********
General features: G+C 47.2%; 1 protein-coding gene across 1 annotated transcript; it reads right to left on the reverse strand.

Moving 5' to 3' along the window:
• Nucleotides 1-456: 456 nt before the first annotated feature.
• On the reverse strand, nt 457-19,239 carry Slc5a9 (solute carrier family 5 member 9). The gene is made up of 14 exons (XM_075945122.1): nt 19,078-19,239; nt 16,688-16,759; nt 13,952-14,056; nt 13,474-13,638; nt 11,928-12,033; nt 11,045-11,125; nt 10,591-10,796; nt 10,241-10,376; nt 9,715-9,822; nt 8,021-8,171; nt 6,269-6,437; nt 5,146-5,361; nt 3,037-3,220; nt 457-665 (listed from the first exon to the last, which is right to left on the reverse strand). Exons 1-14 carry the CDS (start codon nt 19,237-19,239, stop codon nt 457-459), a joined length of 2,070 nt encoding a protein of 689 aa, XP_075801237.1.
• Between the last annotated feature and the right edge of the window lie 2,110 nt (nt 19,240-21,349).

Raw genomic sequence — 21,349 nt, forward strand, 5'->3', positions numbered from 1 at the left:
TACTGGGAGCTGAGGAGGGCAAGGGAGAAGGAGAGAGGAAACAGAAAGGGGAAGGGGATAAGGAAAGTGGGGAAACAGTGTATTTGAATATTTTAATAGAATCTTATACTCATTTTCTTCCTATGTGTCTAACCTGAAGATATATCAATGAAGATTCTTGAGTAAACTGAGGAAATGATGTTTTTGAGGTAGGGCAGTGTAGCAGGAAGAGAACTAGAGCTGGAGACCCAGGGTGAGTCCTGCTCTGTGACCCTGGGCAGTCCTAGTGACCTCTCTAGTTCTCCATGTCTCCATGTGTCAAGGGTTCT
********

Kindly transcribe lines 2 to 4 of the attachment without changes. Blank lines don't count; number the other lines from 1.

Moving 5' to 3' along the window:
• Nucleotides 1-456: 456 nt before the first annotated feature.
• On the reverse strand, nt 457-19,239 carry Slc5a9 (solute carrier family 5 member 9). The gene is made up of 14 exons (XM_075945122.1): nt 19,078-19,239; nt 16,688-16,759; nt 13,952-14,056; nt 13,474-13,638; nt 11,928-12,033; nt 11,045-11,125; nt 10,591-10,796; nt 10,241-10,376; nt 9,715-9,822; nt 8,021-8,171; nt 6,269-6,437; nt 5,146-5,361; nt 3,037-3,220; nt 457-665 (listed from the first exon to the last, which is right to left on the reverse strand). Exons 1-14 carry the CDS (start codon nt 19,237-19,239, stop codon nt 457-459), a joined length of 2,070 nt encoding a protein of 689 aa, XP_075801237.1.